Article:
Where to from here?

The situation for employers has become difficult. Employers are now in a situation where they don’t know if they can rely on the offset provisions that the government introduced in 2018 and they are at risk of claims for unpaid leave entitlements from casual employees. There were a whole lot of factors that went against WorkPac in the two cases. However, there are a number of precautions that employers can take to minimise this risk.

Taking precautions with casual employment

I would recommend employers take the following precautions regarding casual employment.

1. Be clear on the intended nature of casual employment
For casual employees, work hours should generally be irregular and unpredictable. There should be no advance commitment of continuing and indefinite work. Rosters shouldn’t be predictable for months in advance. This is especially important for casual employees who have been employed for long periods (i.e. in excess of the equivalent probation period for a permanent employee, 6-12 months).

If an employee’s work hours are regular and predictable, over a long period, their employment should be converted to permanent (part-time or full-time).

2. Ensure that casual employees are notified of their right to permanency
Most Awards now provide casual employees with a right to request permanency. Employers can deny these requests, but not without good reason. You can read more about this here. Of course, if an employee converts to permanent, they will no longer receive a casual loading (i.e. the additional payment of approximately 25% is removed).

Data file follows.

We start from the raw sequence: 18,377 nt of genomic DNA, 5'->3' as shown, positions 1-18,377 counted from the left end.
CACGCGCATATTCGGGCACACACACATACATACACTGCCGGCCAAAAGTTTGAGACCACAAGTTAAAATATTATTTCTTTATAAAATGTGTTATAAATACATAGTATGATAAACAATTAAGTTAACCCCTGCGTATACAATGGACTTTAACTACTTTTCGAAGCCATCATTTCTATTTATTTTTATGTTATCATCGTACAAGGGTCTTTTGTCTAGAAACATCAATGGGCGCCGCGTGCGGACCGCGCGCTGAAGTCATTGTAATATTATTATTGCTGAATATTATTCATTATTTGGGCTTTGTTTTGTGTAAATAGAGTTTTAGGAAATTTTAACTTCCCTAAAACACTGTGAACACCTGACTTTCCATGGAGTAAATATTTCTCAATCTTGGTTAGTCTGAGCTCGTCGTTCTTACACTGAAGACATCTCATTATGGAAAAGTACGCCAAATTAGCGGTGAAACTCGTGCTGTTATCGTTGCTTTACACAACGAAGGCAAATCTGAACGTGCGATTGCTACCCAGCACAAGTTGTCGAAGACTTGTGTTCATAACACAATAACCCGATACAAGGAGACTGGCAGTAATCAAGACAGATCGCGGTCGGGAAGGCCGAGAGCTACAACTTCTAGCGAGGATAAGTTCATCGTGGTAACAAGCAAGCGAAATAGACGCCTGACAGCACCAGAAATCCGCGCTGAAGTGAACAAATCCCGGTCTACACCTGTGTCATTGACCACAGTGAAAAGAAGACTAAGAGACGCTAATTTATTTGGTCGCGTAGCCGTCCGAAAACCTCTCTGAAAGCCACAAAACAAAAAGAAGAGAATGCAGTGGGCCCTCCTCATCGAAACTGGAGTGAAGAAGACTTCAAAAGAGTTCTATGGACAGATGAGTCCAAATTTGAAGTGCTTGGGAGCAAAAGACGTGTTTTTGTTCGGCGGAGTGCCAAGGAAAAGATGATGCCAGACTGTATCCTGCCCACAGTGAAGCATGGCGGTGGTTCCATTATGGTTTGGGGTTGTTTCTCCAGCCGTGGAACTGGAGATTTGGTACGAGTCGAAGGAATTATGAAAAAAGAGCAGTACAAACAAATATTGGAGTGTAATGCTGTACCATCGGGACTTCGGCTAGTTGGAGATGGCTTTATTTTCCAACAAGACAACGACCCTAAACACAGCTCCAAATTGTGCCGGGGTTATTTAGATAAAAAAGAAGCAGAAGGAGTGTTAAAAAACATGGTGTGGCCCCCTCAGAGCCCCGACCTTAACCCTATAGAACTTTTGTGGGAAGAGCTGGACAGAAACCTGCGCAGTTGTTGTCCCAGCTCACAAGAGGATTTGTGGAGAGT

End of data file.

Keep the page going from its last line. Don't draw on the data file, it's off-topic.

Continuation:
3. Make sure your employment contracts clearly stipulate the casual loading
The two WorkPac cases highlighted the importance of having good employment contracts. Casual employment contracts need to be clear about the casual loading (e.g. stipulate what the rate would be as a permanent rate, and what the rate is with the addition of the casual loading).

4. Make sure your employment contracts stipulate what the casual loading covers
Employment contracts should make it clear that the casual loading is paid to compensate the employee for the lack of continuity of employment and for other benefits that may apply to full-time and part-time employees, but which the casual employee is not entitled to (such as paid leave, termination pay).

5. Ensure that payslips differentiate between the base rate and the casual loading
One of the factors highlighted by the Full Court was that pay slips didn’t make it clear that the employee was receiving a casual loading. Where possible, ensure payslips correctly reflect the casual loading being paid.

There is a lot of pressure on the government to introduce legislation to prevent employers from dealing with a flood of claims for unpaid leave entitlements and I expect we will hear announcements about this in the near future.

Even with new legislation, where a casual employee works regular, systematic hours for long periods, there is always going to be a risk that the employee can make a claim for permanency and for the entitlements associated with permanency.  So, for long-term casual employees, the safe option is to convert their employment to permanent.